Live captions Vs. Post-production captions

Live captions Vs. Post-production captions

Creating content is to make it accessible for everyone to consume. It is difficult for deaf and hard-of-hearing viewers to fully immerse in any conversation or content. Adding captions to any content is the first step to making content accessible to everyone.

Captions are generated and added to videos based on the purpose of their existence. Captions can either be live captions or post-production captions created to serve specific audiences. We will elaborate on both of them and check out the key factors that differentiate them.

What are live or real-time captions?

Described and Captioned Media Program (DCMP) defines real-time captions as captions that are generated and displayed at the time of program origination. Real-time captions are often displayed on black background with white letters. Real-time captions are also known as live captions were started by National Captioning Institute in 1982.

Captions in the real-time captioning process are generated simultaneously and transmitted at the time of the origination of the video. Specially trained captioners work to generate real-time or live captions.

Real-time captions are used for events where generating offline captions is not possible. “Events” where live or real-time captioning is used include lectures or presentations, council meetings, seminars, live sporting events, news broadcasts, or any other event that can be identified as live.

Real-time or live captioning is handled by highly skilled personnel who adhere to stringent industry standards, like Digital Nirvana. These professionals ensure captioning accuracy of a minimum of 98% however, there could be occasional errors owing to unfamiliar words, bad audio quality, and errors in the software dictionary.

Real-time or live captions can also be produced remotely and then transmitted to a site where the program is taking place. For example, in a live event, the speaker might be on the stage and the captioner is working from a different city. The remote real-time captioner would use the same equipment as the other captioners and transmit the captions over the internet, using special software, to the listeners’ laptop or the event screen.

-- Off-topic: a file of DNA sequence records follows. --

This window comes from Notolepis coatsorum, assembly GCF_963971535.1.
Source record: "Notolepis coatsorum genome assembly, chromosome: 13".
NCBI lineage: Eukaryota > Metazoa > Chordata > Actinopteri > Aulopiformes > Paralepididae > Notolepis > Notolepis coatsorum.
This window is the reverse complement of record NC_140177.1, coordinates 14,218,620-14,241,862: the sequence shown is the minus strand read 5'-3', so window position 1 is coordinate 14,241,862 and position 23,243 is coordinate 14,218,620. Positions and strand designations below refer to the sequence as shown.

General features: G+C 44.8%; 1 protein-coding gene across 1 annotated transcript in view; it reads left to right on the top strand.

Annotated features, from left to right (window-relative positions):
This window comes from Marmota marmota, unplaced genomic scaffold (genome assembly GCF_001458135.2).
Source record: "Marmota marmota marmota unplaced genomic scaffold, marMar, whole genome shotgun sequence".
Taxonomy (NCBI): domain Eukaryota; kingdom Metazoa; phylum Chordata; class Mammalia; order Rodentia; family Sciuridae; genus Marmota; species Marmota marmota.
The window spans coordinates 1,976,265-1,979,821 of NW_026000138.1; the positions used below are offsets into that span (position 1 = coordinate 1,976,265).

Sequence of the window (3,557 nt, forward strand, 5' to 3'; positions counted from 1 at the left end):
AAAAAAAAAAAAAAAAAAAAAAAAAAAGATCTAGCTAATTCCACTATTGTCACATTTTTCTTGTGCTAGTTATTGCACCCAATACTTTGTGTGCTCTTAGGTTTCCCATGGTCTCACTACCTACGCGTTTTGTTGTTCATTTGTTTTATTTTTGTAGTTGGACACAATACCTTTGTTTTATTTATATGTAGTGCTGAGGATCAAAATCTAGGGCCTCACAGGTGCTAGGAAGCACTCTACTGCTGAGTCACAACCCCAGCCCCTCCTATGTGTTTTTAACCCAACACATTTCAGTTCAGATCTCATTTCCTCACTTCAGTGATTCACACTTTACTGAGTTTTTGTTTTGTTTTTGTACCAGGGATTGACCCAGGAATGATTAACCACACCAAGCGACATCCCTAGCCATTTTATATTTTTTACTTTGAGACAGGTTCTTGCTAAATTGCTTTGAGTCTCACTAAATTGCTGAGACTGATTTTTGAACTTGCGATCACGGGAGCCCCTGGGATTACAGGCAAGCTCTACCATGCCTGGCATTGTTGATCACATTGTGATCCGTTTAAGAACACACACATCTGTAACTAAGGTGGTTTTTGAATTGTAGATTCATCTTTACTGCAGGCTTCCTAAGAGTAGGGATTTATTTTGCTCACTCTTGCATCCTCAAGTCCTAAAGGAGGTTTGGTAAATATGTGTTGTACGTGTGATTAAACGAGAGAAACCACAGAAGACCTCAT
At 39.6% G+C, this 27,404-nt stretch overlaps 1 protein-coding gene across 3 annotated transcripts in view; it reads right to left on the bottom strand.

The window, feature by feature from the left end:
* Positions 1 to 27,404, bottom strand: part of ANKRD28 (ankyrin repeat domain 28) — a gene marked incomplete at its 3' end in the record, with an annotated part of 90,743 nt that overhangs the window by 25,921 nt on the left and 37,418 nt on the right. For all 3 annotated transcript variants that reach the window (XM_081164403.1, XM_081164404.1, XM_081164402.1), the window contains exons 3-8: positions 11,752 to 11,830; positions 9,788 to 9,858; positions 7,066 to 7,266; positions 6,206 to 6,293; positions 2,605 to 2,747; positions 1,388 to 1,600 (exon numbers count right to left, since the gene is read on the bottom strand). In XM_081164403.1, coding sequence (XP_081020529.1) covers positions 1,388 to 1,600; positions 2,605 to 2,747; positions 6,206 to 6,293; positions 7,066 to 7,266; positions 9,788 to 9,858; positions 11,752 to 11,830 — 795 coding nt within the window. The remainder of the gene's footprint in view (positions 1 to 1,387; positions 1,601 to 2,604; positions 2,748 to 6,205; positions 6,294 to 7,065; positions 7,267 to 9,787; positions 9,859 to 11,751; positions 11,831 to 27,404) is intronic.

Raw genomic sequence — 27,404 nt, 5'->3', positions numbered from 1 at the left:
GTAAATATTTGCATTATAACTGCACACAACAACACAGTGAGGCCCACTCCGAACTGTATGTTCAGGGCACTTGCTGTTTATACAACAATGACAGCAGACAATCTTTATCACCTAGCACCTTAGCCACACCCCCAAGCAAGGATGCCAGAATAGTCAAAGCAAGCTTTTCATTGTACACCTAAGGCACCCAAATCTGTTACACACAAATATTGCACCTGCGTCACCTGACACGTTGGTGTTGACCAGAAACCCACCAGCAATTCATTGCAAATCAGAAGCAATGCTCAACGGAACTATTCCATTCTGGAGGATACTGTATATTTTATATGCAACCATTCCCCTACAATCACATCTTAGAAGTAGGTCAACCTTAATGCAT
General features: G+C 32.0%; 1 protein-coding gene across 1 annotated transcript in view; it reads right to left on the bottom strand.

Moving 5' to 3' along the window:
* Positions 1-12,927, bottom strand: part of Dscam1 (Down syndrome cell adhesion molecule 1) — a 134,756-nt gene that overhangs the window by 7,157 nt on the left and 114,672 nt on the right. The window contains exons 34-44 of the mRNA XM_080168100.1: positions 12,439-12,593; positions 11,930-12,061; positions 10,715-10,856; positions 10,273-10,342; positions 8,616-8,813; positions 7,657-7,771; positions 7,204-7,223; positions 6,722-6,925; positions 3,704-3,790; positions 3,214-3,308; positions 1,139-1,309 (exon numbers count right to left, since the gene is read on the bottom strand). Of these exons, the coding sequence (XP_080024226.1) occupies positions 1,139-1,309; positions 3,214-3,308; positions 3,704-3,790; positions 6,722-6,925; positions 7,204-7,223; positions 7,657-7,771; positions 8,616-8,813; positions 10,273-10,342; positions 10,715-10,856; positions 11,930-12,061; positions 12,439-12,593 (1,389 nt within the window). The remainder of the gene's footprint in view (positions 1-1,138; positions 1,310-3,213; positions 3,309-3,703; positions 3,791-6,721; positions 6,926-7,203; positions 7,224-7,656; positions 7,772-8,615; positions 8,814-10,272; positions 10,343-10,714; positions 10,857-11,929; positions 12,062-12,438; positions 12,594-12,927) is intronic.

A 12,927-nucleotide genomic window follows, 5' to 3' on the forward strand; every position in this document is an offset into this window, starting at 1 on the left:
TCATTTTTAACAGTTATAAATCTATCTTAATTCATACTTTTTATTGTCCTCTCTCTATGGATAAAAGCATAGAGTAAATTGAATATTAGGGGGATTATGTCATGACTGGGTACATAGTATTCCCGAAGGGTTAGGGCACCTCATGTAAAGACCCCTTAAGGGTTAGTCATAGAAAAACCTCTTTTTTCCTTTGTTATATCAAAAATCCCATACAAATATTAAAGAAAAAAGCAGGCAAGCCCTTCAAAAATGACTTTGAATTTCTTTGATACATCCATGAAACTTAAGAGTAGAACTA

What is post-production or offline captions?

In simple terms, post-production captions are added to a video after it is recorded. The insatiable demand for content from viewers has propelled the growth of online video content. As the demand for video content grows, so does the need for post-production captioning.

Post-production or offline captions are producing captions for any recorded program so that, at the time of airing, the captions are part of the video. There are many types of offline captions –

Offline caption files come in multiple formats -.SRT, .SCC, VTT, and others. These caption files are time-coded with the start and stop times of the text displayed within the video. Offline or post-production captions should be –

  • 99% accurate
  • Synchronized with the audio
  • Readable
  • Positioned on the screen without blocking any vital information

What are the main differentiating factors between live captions and offline captions?

Timing – Live captions are often displayed with a slight delay. The main reason for this delay is that captioning here is a human process. The captioner needs to listen to the content first, then type the words, which would then be processed by software. Offline captions, on the other hand, are required to be synchronized and they cannot be delayed. They are presented on the screen in one or two short lines with logical grammatical breaks.

Accuracy – Live captions are expected to have a minimum of 98% accuracy, and it is also expected to contain a few errors here and there. The accuracy is compromised in live captions because of unusual names, advanced vocabulary, and words that are pronounced similarly but have different meanings, for example, their and there – these two words have the same pronunciation but different meanings. Offline captions are expected to have 100% accuracy with no errors and the industry benchmark is 99% accuracy.

To know more about captioning best practices and which captioning is best suited for your requirements, write to us at

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